[Chris W. Bonneau]

Chapter 6: Judicial Retention Elections

[Larry Aspin]

Section 3: State Lower Court Elections

7. The Latest Trends in Intermediate Appellate Court Elections

[Matthew J. Streb, Brian Frederick, Casey LaFrance, and Kimberly Rice]

8. Trial Court Campaign Messaging in a Post-White Environment: An Analysis of Candidate Websites in Contested Elections

[Mark Jonathan McKenzie and Ryan J. Rebe]

9. Do Judicial Performance Evaluations Influence Retention Election Results?

[Rebecca D. Gill]

Section 4: The Impact of Judicial Elections

10. Measuring the Impact of Election Outcomes on Voting in State Supreme Courts

[Lawrence Baum, Thomas R. Gray, and David Klein]

11. Judicial Elections and Support for State Courts

[Michael J. Nelson]

12. Elections and Judicial Diversity

[Drew Noble Lanier and Mark S. Hurwitz]

Section 5: Reforming the Judicial Selection Process

Chapter 13: Proposals for Reforms: Successes and Failures

[Chris W. Bonneau and Jenna Becker Kane]

Chapter 14: Conclusion

[Melinda Gann Hall and ris W. Bonneau]

About the Editors

Chris W. Bonneau is Associate Professor of Political Science at the University of Pittsburgh. His work on judicial elections has been published in the top journals in political science, and he has coauthored two books on the subject: In Defense of Judicial Elections (2009, Routledge) and Voters’ Verdicts: Citizens, Campaigns, and Institutions in State Supreme Court Elections (2015, University of Virginia Press). Additionally, he recently coedited Making Law and Courts Research Relevant: The Normative Implications of Empirical Research (2015, Routledge). Professor Bonneau currently serves as coeditor of State Politics and Policy Quarterly, one of the most influential substantive outlets for scholarship on state judicial politics.

Melinda Gann Hall is Distinguished Professor of Political Science at Michigan State University. A pioneer in the field, her work on judicial elections spans over three decades and has been published in all of the most highly regarded journals in the discipline. She is coauthor of In Defense of Judicial Elections (2009, Routledge) and author of Attacking Judges: How Campaign Advertising Influences State Supreme Court Elections (2015, Stanford University Press).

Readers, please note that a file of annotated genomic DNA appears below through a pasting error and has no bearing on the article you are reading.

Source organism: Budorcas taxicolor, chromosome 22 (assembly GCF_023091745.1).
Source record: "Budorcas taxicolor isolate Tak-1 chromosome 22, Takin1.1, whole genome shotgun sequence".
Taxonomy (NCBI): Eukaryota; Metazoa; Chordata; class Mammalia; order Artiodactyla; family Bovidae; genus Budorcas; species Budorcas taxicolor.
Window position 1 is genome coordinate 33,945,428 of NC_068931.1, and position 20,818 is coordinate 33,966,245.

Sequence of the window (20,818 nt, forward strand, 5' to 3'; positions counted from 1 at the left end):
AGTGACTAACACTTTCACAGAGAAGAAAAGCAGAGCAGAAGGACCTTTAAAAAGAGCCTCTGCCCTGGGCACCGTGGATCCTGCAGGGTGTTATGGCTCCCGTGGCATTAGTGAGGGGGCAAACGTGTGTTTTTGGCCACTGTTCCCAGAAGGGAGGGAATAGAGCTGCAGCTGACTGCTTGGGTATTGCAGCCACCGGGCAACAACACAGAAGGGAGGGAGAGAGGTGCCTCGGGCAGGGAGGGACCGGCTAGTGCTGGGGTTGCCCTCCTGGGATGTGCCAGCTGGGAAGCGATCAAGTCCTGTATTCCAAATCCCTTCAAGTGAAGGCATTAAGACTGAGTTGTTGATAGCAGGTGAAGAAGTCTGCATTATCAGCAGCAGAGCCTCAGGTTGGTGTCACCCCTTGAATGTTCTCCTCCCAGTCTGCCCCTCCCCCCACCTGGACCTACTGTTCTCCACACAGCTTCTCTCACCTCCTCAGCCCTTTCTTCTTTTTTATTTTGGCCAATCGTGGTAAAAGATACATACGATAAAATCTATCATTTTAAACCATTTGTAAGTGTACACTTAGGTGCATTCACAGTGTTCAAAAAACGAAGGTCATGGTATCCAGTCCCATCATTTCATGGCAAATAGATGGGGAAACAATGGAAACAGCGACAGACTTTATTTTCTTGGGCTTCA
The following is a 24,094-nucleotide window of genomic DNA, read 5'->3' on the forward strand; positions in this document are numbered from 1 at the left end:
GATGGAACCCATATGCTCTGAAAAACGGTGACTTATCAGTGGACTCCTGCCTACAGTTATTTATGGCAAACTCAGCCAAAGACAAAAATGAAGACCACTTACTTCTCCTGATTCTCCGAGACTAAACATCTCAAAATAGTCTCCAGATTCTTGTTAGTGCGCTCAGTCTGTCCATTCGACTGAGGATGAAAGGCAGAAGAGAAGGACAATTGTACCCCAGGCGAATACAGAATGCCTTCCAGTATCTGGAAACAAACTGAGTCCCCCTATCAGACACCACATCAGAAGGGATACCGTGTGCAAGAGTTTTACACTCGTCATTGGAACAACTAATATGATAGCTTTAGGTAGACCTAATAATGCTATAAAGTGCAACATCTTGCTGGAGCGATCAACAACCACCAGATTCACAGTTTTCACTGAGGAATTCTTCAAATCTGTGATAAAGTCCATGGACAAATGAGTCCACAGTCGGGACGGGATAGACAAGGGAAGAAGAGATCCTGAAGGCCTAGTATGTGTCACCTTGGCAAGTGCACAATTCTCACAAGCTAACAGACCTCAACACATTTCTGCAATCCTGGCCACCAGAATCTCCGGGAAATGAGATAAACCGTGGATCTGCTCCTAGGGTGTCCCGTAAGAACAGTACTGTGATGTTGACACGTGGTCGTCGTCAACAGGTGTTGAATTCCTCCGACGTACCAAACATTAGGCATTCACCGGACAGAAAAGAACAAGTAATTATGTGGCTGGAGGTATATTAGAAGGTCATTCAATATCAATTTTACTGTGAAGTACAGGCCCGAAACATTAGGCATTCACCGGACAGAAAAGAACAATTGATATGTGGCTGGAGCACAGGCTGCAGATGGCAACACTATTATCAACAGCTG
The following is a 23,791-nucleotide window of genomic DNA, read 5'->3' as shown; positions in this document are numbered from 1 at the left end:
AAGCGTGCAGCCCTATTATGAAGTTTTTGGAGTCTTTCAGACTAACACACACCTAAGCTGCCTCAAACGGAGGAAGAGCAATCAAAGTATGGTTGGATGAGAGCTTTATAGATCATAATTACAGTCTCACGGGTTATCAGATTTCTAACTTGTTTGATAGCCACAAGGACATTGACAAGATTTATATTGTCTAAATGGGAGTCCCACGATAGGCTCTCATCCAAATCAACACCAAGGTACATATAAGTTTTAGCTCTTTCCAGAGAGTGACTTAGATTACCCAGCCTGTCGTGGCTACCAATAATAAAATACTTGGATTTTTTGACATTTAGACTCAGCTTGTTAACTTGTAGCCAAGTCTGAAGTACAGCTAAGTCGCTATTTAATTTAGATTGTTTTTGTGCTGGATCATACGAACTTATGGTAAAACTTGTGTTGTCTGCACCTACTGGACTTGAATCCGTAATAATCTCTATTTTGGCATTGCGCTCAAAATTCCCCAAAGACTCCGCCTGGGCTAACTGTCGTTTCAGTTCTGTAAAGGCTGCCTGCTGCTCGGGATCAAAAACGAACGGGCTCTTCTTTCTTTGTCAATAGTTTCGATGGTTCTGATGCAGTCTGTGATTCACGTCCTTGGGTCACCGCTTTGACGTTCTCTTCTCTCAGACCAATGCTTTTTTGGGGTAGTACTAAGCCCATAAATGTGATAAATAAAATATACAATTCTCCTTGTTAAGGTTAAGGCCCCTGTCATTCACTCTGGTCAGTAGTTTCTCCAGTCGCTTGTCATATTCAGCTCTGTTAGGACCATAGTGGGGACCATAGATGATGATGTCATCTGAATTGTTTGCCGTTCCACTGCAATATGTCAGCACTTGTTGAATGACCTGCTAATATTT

About the Series

Law, Courts and Politics

In Democracy in America, Alexis de Tocqueville famously noted that "scarcely any political question arises in the United States that is not resolved, sooner or later, into a judicial question." The importance of courts in settling political questions in areas ranging from health care to immigration shows the continuing astuteness of de Tocqueville’s observation. To understand how courts resolve these important questions, empirical analyses of law, courts and judges, and the politics and policy influence of law and courts have never been more salient or more essential.

Law, Courts and Politics was developed to analyze these critically important questions. This series presents empirically driven manuscripts in the broad field of judicial politics and public law by scholars in law and social science. It uses the most up to date scholarship and seeks an audience of  students, academics, upper division undergraduate and graduate courses in law, political science and sociology as well as anyone interested in learning more about law, courts and politics.

Learn more…

Subject Categories

BISAC Subject Codes/Headings:
POLITICAL SCIENCE / Political Process / Elections
POLITICAL SCIENCE / Government / Judicial Branch